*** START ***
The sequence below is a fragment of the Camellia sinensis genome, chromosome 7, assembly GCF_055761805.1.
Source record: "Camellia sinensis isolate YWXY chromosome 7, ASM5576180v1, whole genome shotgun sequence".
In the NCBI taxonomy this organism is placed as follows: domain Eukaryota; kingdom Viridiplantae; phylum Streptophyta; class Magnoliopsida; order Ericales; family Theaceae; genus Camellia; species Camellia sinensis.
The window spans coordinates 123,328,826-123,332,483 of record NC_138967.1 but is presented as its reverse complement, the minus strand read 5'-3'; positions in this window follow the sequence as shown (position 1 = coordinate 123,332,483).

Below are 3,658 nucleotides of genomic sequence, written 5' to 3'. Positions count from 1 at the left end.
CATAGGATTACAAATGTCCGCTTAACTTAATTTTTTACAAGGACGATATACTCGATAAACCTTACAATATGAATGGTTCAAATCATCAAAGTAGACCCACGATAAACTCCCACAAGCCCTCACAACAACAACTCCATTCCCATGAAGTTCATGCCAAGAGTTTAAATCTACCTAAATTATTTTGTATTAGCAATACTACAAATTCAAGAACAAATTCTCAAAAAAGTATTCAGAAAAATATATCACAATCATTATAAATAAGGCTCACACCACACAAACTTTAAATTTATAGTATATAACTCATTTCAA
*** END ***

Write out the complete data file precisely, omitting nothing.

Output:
The sequence below is a fragment of the Camellia sinensis genome, chromosome 7, assembly GCF_055761805.1.
Source record: "Camellia sinensis isolate YWXY chromosome 7, ASM5576180v1, whole genome shotgun sequence".
In the NCBI taxonomy this organism is placed as follows: domain Eukaryota; kingdom Viridiplantae; phylum Streptophyta; class Magnoliopsida; order Ericales; family Theaceae; genus Camellia; species Camellia sinensis.
The window spans coordinates 123,328,826-123,332,483 of record NC_138967.1 but is presented as its reverse complement, the minus strand read 5'-3'; positions in this window follow the sequence as shown (position 1 = coordinate 123,332,483).

Below are 3,658 nucleotides of genomic sequence, written 5' to 3'. Positions count from 1 at the left end.
CATAGGATTACAAATGTCCGCTTAACTTAATTTTTTACAAGGACGATATACTCGATAAACCTTACAATATGAATGGTTCAAATCATCAAAGTAGACCCACGATAAACTCCCACAAGCCCTCACAACAACAACTCCATTCCCATGAAGTTCATGCCAAGAGTTTAAATCTACCTAAATTATTTTGTATTAGCAATACTACAAATTCAAGAACAAATTCTCAAAAAAGTATTCAGAAAAATATATCACAATCATTATAAATAAGGCTCACACCACACAAACTTTAAATTTATAGTATATAACTCATTTCAA